A Death in Brazil by Peter Robb
A Book of Omissions (John MacRae Books)

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Combining travel, history, culture, and his own memories of twenty years of Brazilian life, the author of Midnight in Sicily delves into the past and present of a country that affects our imagination like few other places on earth

From his own near murder in Rio at the hands of an intruder twenty years ago and continuing through the recent slaying of a former president's bagman who looted the country of more than a billion dollars, violent death poses a steady threat in Peter Robb's brilliant travelogue through modern-day Brazil. It's not death, however, that leaves a lasting impression but the exuberant life force that emanates from the country and its people.
Seeking to understand how extreme danger and passion can coexist in a nation for centuries, Robb travels from the cobalt blue shores of southern Brazil to the arid mountains of the northeast recounting four centuries of Brazilian history from the days of slavery to the recent election of the country's first working-class president. Much more than a journey through history, Robb renders in vivid detail the intoxicating pleasures of the food, music, and climate of the country and references the work of Brazil's greatest writers to depict a culture unlike any other.
With a stunning prose style and an endlessly inquisitive intellect, Robb builds layer upon layer of history, culture, and personal reminiscence into a deeply personal, impressionistic portrait of a nation. The reader emerges from A Death in Brazil not just with more knowledge about the country but with a sense of having experienced it and with a deep understanding of its turbulent soul.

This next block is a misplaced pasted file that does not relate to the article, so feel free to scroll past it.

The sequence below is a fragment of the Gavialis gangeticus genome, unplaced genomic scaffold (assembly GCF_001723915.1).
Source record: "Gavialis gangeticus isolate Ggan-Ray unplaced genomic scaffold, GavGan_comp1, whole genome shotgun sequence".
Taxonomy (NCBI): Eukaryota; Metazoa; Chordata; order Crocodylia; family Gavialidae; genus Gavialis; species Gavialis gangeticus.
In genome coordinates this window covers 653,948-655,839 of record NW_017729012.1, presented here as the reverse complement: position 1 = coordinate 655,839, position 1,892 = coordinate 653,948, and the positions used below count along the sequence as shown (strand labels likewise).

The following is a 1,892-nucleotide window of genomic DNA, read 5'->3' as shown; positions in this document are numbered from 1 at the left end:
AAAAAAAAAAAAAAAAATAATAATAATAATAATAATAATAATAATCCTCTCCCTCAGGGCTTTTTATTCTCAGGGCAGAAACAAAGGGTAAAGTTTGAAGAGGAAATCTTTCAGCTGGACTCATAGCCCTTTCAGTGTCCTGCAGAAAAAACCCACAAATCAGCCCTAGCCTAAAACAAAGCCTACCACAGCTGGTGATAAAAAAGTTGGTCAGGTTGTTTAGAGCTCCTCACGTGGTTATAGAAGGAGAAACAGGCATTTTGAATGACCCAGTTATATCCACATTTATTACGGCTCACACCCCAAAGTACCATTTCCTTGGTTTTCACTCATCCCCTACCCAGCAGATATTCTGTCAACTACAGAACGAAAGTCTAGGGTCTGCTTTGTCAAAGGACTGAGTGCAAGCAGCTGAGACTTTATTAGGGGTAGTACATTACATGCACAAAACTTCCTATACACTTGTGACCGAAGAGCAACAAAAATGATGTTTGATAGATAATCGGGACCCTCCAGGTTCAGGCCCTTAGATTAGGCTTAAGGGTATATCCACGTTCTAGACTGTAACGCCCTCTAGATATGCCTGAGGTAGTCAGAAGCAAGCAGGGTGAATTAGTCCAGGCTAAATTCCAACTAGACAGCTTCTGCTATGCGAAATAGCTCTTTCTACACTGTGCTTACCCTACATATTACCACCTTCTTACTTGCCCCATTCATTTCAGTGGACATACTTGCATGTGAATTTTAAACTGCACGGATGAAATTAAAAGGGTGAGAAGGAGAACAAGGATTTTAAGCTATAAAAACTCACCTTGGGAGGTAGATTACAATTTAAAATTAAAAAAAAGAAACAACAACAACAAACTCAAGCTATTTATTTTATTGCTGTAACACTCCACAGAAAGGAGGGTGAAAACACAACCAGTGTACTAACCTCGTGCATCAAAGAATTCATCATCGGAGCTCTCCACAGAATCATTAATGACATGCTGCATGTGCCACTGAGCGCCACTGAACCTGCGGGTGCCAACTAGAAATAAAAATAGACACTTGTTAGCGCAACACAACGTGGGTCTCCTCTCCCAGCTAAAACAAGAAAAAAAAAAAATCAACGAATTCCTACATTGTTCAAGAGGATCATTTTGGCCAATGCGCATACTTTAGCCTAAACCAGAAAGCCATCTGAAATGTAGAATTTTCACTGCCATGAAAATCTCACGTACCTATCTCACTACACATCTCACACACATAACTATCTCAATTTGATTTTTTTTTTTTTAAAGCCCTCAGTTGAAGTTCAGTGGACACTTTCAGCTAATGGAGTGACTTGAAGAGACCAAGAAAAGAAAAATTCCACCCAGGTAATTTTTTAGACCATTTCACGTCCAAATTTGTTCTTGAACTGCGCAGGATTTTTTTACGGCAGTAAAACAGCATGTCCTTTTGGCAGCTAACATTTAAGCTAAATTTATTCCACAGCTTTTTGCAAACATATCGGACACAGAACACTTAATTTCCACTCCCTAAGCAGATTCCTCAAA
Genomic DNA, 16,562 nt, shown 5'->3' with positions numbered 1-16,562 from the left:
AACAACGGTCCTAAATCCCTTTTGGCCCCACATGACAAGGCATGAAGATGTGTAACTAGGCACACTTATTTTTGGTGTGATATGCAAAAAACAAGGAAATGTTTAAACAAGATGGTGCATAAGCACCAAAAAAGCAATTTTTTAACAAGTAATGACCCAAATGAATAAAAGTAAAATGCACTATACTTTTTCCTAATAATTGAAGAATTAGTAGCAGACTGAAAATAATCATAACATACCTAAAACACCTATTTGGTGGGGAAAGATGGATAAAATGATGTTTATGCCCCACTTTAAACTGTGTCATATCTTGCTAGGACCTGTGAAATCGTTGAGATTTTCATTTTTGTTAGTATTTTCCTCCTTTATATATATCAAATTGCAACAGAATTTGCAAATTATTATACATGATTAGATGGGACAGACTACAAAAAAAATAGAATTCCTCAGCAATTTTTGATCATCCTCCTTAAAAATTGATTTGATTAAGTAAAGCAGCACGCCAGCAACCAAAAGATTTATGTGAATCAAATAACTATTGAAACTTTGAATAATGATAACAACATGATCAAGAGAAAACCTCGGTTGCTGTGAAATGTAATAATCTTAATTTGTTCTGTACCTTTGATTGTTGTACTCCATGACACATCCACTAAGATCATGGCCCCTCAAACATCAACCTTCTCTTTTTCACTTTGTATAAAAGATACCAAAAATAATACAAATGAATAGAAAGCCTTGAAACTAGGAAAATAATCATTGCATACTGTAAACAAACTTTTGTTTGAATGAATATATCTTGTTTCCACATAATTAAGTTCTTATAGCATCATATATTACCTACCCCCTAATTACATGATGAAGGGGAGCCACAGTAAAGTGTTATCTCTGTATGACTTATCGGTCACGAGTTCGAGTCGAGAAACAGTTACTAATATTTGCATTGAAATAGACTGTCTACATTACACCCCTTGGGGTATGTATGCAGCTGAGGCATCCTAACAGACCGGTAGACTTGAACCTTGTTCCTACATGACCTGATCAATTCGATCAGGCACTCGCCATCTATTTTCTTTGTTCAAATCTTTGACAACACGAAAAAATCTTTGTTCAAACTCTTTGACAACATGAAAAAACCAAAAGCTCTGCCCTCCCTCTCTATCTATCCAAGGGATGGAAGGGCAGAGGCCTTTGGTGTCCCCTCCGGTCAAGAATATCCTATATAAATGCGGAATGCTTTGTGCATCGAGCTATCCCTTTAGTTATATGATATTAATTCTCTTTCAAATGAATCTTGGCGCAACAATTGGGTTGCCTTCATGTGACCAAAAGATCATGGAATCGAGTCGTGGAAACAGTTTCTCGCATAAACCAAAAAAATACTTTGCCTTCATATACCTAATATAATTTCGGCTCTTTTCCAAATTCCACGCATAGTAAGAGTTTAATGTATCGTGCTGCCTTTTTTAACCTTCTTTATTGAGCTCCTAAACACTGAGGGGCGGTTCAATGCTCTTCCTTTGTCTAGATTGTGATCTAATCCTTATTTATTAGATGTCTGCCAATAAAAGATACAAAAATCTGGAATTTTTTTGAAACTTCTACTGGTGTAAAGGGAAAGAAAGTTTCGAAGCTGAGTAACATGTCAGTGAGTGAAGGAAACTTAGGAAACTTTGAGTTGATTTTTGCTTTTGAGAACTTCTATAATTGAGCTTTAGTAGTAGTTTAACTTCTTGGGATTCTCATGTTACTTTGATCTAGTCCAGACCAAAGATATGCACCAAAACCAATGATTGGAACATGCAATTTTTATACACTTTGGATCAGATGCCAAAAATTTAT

About Peter Robb

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Peter Robb has divided his time between Brazil, southern Italy, and Australia during the past quarter century. He is the author of "Midnight in Sicily" and "M: The Man Who Became Caravaggio" (0-312-27474-2), a "Publishers Weekly" Best Book of the Year. He writes for "The Times Literary Supplement" and the "London Review of Books,"
Published January 1, 2004 by Duffy & Snellgrove. 329 pages
Genres: History, Political & Social Sciences, Travel. Non-fiction

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Robb, however, views current President Lula da Silva as something of a messiah in a country where pursuit of sensual pleasures and a big lunch has thus far thwarted development of a public conscience.

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The Guardian

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A Death in Brazil by Peter Robb (Bloomsbury £16.99, pp329) Rio de Janeiro by Ruy Castro (Bloomsbury £8.99, pp244) At a reception on the eve of Brazil's most recent presidential election, supporters of the people's candidate were joined by a surprise guest, the former chief of police, who had once...

Jul 25 2004 | Read Full Review of A Death in Brazil: A Book of ...

The Guardian

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A Death in Brazil by Peter Robb 329pp, Bloomsbury, £16.99 As well as death (there are many besides the one of the title), this book is crammed with two other human essentials: sex and food.

May 29 2004 | Read Full Review of A Death in Brazil: A Book of ...

Publishers Weekly

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The death of the title refers to a recent event, but Times Literary Supplement writer Robb gets his mysterious subtitle most directly from Machado de Assis, a 19th-century Brazilian novelist considered at length for his ability to weave discussion of the nation's racial and economic disparities ...

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